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A Spoonful of Gamification Sugar, Sir?

This week’s blog comes from Learning Designer Angela Wood, who is based in our Sheffield office.

The Friday elation I feel is often shattered by thoughts of helping young sons with weekend homework. The wonder of what’s in store – obscure spellings, lyrical literacy or menacing maths. How many boxes of tissues will we use this time?


This weekend I was delighted to find that my youngest son had ‘only got to play a game on the computer’. How delighted I was – happy kids make a happy mum. Reduced share prices for tissue manufacturers. In fact, I struggled to stop him doing his homework! The task was practising subtraction – not much competition for bicycles, Lego or even carving erasers with a ruler. However, put a task on the computer with a pirate who receives a fatal cutlass attack whenever the answer is correct and the boys are engaged for hours.

It made me wonder how well suited games are to adult learning. We have all read headlines about how addictive computer games are for children, and many adults have personal experience of the draw of computer games. Wouldn’t it be wonderful if adults were as drawn to learning as kids are to their online homework? Is it possible to create this effect for adults too? Is there a spoonful of sugar to help the adult medicine go down in the world of training?

Glazed eyes

As a former teacher, the memory of glazed eyes reminds me how little is absorbed when something is not engaging. An engaged learner is much more likely to retain and use the information they have gained than someone required to sit through dry, boring content. Studies have found that students given a task or simulation could recall 90% of what they learned, compared to 10% by reading alone.

Could gamification be this spoonful of sugar? Is it the magic that makes marvellous mandatory training? Gamification has been used successfully in many further and higher education institutions to train our future generation of employees. It’s also becoming more popular in the workplace as L&D colleagues are realising the benefits of delivering learning in this format. Just as Monopoly, Cluedo and Game of Life can provide basic training in financial management, problem solving and life events, interactive games have provided scenario-based learning, from fracture management to military training.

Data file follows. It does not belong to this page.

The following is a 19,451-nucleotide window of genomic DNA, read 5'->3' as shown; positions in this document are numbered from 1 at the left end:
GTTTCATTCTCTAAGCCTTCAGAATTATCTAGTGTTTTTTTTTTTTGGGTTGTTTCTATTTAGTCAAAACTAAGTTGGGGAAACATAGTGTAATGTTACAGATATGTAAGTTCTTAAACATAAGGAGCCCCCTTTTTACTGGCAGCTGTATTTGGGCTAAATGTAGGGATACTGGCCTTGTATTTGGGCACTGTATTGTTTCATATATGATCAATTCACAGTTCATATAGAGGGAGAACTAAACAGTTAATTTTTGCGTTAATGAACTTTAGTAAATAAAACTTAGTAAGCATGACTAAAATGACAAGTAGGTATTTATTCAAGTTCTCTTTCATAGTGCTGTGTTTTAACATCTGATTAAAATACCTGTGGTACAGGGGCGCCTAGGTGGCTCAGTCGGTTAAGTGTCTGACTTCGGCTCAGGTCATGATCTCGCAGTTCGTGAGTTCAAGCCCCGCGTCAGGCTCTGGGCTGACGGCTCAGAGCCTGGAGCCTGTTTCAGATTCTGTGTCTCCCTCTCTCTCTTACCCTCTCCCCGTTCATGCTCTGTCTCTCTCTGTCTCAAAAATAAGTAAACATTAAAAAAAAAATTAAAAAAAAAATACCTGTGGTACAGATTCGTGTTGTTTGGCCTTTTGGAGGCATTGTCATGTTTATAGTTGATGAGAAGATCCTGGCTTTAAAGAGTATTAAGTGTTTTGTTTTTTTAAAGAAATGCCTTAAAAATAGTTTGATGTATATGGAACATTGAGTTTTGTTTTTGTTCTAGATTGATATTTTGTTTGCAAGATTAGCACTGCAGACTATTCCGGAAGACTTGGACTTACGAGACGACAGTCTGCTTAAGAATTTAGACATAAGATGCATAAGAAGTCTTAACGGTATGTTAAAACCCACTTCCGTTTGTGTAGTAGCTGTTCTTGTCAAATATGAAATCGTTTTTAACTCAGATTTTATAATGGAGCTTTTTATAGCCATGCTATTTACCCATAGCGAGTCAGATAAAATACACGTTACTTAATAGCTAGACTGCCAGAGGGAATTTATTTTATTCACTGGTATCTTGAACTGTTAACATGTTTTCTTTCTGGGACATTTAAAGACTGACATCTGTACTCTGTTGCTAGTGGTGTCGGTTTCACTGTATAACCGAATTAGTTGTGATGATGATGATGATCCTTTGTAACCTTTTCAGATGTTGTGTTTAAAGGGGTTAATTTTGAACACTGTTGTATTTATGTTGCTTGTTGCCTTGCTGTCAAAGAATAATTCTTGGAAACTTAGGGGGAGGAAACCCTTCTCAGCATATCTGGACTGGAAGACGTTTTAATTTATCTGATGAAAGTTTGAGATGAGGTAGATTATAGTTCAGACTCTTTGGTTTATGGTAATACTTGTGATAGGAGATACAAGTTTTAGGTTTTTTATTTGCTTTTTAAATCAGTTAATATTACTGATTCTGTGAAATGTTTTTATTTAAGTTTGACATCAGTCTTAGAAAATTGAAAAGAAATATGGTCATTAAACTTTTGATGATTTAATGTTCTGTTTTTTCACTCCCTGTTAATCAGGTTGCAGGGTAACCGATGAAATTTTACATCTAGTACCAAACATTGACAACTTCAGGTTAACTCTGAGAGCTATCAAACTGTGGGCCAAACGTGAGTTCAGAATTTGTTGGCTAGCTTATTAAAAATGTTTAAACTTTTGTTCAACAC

Intrinsic learning

For those readers who would like a bit of evidence to support gamification, here’s the bit for you. In order to learn, students need to be engaged in the learning by some means. Students who are active in their learning become creators of knowledge rather than a passive recipient of information. Using games gives learners an opportunity to experiment and experience errors without risking incorrect decisions in the real world. Games with purpose also make for more engaging platforms than dry text – engage the learner and you are well on the way to passing the required knowledge over to the student. Gamification can ‘shift the motivation for learning from extrinsic to intrinsic learning’ (Bowen, J., n.d. in elearningindustry.com’s ebook what are the most effective uses of Gamification in Learning?), i.e. the reward for learning is an internal feeling of satisfaction and motivation, rather than a carrot on a string. As humans – like many creatures – love to play games, tapping into this innate desire is a perfect way to deliver training.

Improve compliance and retention

Using gamification as a learning medium can not only motivate learners, it can also improve participant compliance and retention. Why not create a Mandatory Mayhem, Delightful Dealing or Hectic Hygiene game for your team to be hooked on?

LEO Learning Preloaded, our specialist games with purpose division, is dedicated to creating games which engage, inform and inspire. Talk to us today to discover how LEO Learning Preloaded can help you get your learners ready and raring to learn.

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